Patterns of ordination and classification instability resulting from changes in input data order

Patterns of ordination and classification instability resulting from changes in input data order Abstract. Random rearrangement of entry order in three data sets often changed ordination and classification results based on Reciprocal Averaging. Results varied with the data set and method used. Eliminating infrequently occurring species largely reduced, but did not always eliminate, the variability. Overall, results appeared related to data set complexity, the type of data or transformation, and the analysis method used. Detrended Correspondence Analysis had the greatest variability of the ordination methods tested. Results from quantitative data were usually more variable than presence/absence data. Variation in cluster analysis was related to the number of tie values in the similarity matrix. Detailed tests using randomization of entry order of individual data sets with each of the programs to be used are needed to individually assess the effects on the results.; Keywords:; Cluster analysis; DECORANA; Ecological group; Entry order; Environmental gradient; TWINSPAN http://www.deepdyve.com/assets/images/DeepDyve-Logo-lg.png Journal of Vegetation Science Wiley

Patterns of ordination and classification instability resulting from changes in input data order

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Publisher
Wiley
Copyright
1995 IAVS ‐ the International Association of Vegetation Science
ISSN
1100-9233
eISSN
1654-1103
DOI
10.2307/3236404
Publisher site
See Article on Publisher Site

Abstract

Abstract. Random rearrangement of entry order in three data sets often changed ordination and classification results based on Reciprocal Averaging. Results varied with the data set and method used. Eliminating infrequently occurring species largely reduced, but did not always eliminate, the variability. Overall, results appeared related to data set complexity, the type of data or transformation, and the analysis method used. Detrended Correspondence Analysis had the greatest variability of the ordination methods tested. Results from quantitative data were usually more variable than presence/absence data. Variation in cluster analysis was related to the number of tie values in the similarity matrix. Detailed tests using randomization of entry order of individual data sets with each of the programs to be used are needed to individually assess the effects on the results.; Keywords:; Cluster analysis; DECORANA; Ecological group; Entry order; Environmental gradient; TWINSPAN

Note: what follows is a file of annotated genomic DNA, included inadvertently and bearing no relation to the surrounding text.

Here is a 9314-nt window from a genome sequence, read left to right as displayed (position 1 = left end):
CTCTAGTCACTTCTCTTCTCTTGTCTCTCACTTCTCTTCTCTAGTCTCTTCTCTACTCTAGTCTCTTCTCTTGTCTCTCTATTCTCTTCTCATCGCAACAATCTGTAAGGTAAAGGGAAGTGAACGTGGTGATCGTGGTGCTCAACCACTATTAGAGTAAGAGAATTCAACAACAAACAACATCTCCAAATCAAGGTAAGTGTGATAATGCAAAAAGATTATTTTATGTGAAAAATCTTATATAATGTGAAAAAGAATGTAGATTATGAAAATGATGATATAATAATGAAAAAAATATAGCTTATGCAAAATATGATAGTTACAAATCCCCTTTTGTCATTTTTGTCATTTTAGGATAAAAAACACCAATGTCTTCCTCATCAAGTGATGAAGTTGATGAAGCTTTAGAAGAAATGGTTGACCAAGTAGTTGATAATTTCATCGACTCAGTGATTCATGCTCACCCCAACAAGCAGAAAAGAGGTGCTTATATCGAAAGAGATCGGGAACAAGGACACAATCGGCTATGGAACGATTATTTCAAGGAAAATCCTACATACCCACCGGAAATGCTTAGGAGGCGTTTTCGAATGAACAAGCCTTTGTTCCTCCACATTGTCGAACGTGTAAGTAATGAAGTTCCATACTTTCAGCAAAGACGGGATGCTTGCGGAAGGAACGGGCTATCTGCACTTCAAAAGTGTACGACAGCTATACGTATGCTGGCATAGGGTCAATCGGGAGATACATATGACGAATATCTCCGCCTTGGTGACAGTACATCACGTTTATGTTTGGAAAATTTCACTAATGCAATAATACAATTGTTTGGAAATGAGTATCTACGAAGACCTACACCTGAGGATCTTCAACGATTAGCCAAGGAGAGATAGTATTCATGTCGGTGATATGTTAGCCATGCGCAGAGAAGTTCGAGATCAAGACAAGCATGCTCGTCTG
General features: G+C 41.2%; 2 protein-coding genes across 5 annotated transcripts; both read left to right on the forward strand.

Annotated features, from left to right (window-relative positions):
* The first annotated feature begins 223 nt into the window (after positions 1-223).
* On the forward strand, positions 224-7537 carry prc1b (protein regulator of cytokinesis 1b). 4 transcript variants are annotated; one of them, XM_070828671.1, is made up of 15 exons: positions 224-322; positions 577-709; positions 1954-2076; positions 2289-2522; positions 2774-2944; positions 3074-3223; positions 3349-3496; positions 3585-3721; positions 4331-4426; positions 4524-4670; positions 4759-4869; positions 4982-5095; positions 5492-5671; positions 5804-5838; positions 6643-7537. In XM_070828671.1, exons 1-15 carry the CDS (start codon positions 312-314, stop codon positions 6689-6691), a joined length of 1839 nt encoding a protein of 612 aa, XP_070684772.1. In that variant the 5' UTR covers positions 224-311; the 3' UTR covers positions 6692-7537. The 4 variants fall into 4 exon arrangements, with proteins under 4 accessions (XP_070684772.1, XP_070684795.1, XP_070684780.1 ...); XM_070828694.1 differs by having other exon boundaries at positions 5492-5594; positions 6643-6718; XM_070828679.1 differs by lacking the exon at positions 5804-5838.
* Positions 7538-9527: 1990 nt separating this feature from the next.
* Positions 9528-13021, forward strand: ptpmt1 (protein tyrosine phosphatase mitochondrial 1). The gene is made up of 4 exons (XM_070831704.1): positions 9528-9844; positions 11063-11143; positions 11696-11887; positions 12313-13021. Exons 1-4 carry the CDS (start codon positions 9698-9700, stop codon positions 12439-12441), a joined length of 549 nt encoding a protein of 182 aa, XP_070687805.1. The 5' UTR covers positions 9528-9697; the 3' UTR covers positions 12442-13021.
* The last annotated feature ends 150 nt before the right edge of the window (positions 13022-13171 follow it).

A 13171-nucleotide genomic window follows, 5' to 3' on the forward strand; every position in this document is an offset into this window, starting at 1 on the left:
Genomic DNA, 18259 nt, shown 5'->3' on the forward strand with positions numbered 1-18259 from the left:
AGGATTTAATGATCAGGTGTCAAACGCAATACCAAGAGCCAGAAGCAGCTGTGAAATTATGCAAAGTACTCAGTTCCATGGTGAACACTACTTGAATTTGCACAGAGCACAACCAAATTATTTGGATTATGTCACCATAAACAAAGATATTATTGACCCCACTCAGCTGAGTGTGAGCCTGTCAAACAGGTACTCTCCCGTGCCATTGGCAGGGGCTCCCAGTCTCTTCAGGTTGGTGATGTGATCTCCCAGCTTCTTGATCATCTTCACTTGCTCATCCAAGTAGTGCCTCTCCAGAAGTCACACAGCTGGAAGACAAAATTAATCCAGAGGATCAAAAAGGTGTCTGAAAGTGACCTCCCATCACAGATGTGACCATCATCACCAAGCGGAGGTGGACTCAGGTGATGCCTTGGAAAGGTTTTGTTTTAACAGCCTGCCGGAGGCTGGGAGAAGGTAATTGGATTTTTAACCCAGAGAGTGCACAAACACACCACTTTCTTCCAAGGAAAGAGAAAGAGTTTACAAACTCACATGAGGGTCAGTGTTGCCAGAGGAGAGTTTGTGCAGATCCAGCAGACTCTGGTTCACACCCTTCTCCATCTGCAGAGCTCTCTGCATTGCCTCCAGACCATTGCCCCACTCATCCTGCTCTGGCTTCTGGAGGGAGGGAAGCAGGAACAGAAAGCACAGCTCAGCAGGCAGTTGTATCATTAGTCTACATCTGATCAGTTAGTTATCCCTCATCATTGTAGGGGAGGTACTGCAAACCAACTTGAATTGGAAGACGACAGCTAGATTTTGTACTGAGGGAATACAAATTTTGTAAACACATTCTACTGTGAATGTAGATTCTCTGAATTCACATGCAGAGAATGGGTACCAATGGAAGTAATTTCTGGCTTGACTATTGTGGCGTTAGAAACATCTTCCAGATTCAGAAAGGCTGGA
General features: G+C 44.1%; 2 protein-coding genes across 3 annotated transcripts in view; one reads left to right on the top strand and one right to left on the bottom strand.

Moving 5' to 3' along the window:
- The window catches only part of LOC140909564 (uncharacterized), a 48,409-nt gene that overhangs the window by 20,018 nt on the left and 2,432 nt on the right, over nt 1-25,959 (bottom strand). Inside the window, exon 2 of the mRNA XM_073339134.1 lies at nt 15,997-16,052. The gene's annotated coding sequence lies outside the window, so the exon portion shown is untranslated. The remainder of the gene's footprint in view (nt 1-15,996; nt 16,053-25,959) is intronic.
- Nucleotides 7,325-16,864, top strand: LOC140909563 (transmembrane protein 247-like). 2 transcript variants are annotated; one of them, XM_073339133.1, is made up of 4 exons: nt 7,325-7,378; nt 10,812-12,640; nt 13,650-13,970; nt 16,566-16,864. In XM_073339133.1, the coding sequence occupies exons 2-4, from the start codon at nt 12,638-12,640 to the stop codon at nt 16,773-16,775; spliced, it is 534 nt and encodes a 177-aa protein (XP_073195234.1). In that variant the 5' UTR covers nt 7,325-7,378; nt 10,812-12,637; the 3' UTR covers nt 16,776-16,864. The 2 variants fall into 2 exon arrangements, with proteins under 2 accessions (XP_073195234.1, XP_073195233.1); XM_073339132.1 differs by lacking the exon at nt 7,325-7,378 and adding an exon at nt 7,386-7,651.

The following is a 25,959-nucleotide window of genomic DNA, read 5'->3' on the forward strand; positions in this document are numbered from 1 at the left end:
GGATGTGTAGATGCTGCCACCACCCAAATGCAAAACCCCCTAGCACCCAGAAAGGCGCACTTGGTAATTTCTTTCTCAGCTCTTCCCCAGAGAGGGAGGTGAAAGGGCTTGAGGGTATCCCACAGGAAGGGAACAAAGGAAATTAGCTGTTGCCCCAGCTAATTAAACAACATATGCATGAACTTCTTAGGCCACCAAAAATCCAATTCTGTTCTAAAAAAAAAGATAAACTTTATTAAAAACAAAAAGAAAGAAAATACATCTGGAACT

Journal

Journal of Vegetation ScienceWiley

Published: Dec 1, 1995

References

  • Comparing three classification strategies for use in ecology
    Belbin, Belbin; McDonald, McDonald
  • Multivariate analysis in ecology and systematics: Panacea or Pandora's box
    James, James; McCulloch, McCulloch
  • The robustness of correspondence, detrended correspondence, and TWINSPAN analysis
    Groenewoud, Groenewoud

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